Harry Morgan and his alcoholic sidekick, Eddie, are based on the island of Martinique and crew a boat available for hire. However, since the second world war is happening around them business is not what it could be and after a customer who owes them a large sum fails to pay they are forced against their better judgment to violate their preferred neutrality and to take a job for the resistance transporting a fugitive on the run from the Nazis to Martinique. Through all this runs the stormy relationship between Morgan and Marie "Slim" Browning, a resistance sympathizer and the sassy singer in the club where Morgan spends most of his days.Written by
Mark Thompson <firstname.lastname@example.org>
Lauren Bacall writes in her autobiography that it was in the third week of shooting that friendly banter between her and Humphrey Bogart turned to something more. At the end of shooting one day, "...he leaned over, put his hand under my chin, and kissed me. It was impulsive - he was a bit shy - no lunging wolf tactics. He took a worn package of matches out of his pocket and asked me to put my phone number on the back. I did." Bogart was 44 years old and in an unhappy third marriage. The relationship with Bacall was obvious on the set, and while it sparked the onscreen chemistry for his movie, Howard Hawks was furious. He warned Bacall away and threatened that the relationship could damage her career - that she could end up at Monogram Pictures. (By some accounts, Hawks was jealous and had designs on Bacall himself). Hawks warned that Bogart would drop Betty after filming was completed, but nothing could be further from the truth. Bogart was divorced and married Bacall in 1945. They made three more films together and remained married until Bogart's death from cancer in January, 1957. See more »
When Steve and Slim leave the room to confront Johnson with the wallet, as they turn the corner Slim is wearing white flats. After the bar room shooting, and questioning at police headquarters, she walks out in black heels. See more »
Martinique, in the summer of 1940, shortly after the fall of France.
Forte de France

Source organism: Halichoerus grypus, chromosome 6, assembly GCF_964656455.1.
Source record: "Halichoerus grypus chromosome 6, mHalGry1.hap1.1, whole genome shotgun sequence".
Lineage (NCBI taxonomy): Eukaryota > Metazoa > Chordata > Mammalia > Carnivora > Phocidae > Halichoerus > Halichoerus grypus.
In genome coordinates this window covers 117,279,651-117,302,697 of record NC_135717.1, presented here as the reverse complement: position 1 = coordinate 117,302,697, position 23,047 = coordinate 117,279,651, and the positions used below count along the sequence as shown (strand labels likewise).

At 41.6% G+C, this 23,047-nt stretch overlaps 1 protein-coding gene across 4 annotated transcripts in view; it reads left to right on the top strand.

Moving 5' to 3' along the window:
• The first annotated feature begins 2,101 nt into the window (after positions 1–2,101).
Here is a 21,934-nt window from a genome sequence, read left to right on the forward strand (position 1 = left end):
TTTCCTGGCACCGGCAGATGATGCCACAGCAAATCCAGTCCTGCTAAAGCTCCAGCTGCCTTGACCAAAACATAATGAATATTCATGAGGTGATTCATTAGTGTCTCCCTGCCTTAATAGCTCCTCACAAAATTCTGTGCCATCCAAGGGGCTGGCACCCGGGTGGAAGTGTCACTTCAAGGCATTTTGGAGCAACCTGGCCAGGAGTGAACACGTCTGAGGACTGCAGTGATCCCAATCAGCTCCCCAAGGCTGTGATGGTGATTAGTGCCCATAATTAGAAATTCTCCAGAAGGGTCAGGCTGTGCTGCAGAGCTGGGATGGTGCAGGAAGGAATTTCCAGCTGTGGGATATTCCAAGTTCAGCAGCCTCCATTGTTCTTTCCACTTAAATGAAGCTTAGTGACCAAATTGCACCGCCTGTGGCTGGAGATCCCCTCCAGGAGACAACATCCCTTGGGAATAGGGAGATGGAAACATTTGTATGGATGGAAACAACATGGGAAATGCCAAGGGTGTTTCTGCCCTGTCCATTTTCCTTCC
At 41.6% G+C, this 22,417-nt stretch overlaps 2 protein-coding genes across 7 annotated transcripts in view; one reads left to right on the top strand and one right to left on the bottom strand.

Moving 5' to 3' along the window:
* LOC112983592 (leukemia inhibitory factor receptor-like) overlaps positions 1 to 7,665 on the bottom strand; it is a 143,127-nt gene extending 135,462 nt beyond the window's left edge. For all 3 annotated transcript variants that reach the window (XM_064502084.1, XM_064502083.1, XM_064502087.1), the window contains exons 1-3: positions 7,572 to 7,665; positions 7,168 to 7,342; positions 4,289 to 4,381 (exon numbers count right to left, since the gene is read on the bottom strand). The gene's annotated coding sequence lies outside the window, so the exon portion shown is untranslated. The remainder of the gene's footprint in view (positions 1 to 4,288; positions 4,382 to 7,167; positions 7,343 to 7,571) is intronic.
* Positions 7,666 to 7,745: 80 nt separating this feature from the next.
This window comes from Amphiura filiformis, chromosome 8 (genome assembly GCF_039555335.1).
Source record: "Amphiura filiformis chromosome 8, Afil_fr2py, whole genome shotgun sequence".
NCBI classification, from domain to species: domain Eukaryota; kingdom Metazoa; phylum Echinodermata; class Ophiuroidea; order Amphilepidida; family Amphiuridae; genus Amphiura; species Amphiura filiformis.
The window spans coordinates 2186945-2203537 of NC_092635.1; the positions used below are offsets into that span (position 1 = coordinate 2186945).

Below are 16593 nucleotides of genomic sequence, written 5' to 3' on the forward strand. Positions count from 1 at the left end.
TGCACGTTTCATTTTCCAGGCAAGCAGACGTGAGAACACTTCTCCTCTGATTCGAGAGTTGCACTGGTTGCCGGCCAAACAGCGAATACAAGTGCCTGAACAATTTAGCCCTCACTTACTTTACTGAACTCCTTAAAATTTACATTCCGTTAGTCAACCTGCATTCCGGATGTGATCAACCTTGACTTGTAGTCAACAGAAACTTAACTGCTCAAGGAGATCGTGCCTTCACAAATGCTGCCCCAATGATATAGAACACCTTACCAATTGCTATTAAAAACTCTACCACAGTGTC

Officer at port:
Good Morning, Captain Morgan. What can I do for you today?
Same thing as yesterday.
Officer at port:
You and your client wish to make a temporary exit from the port?
*That* is right.
Officer at port:
Ha - Harry Morgan.
[...] See more »
Well, was you? That's Eddie's (Walter Brennan) inexorable question all throughout "To Have and Have Not" to anyone within earshot. And it's only the 3rd or 4th best line in the movie. Seems there's this one line where one person tries to teach another person how to whistle. And another one after a passionate kiss when a gal tells a guy that it's even better when he helps. Duh! But I like what happens after yet another passionate smooch between Bogie and Bacall. She pulls away and says to him, "You need a shave," after which she immediately love-slaps his unshaven face. It's her way of telling him without words that she's attracted to him and she really doesn't give a good hoot whether he shaves or not.
By now, just about everyone knows that this movie is all about "Steve" (Humphrey Bogart) and "Slim" (Lauren Bacall). In their first movie together, the two exhibit an explosive chemistry rarely seen from any other actor-actress combo. As one watches the movie, with the great Howard Hawks putting the two thru their various paces, one simultaneously imagines the two of them falling in love offscreen -- which they did! -- just as they do in this movie. For more on this, I highly recommend Lauren's autobiography -- "By Myself." In that book, she talks about the two of them sneaking around to see each other like a couple of teenagers -- which she was! As I recall, Bogie was still married at the time -- though estranged from Mayo Methot.
As for "T H a H N," there are many other fine elements that make it well worth one's time. A pretty good storyline revolving around the Free French contesting the Vichy French (Nazi collaborators) in Martinique during the early days of World War II. A strong supporting cast much reminiscent of the one in "Casablanca." Great dialogue by novelist William Faulkner and Jules Furthman. Also, a strong musical score ("Am I Blue?" -- "How Little We Know" -- "Hong Kong Blues") by Hoagy Carmichael with a strong assist from Johnny Mercer.
In a very good Humphrey Bogart movie, which this certainly is, one would never suspect that a young ingenue actress, with little training or experience, could scene-steal from a polished veteran like Bogie. And I won't say that she does such in this movie. I do know that she did not want to and was not trying to (her autobiography). The fact is, however, that it took a star actor of Bogie's magnitude to keep Betty from dominating the screen with her earthy sex appeal and pure luminescence. Her sashay out of the bar in the last scene here is enough to make any man weak in the knees. No wonder Bogie tumbled! Both onscreen and off!
So ..... tell me, now ..... WAS you ever bit by a dead bee?
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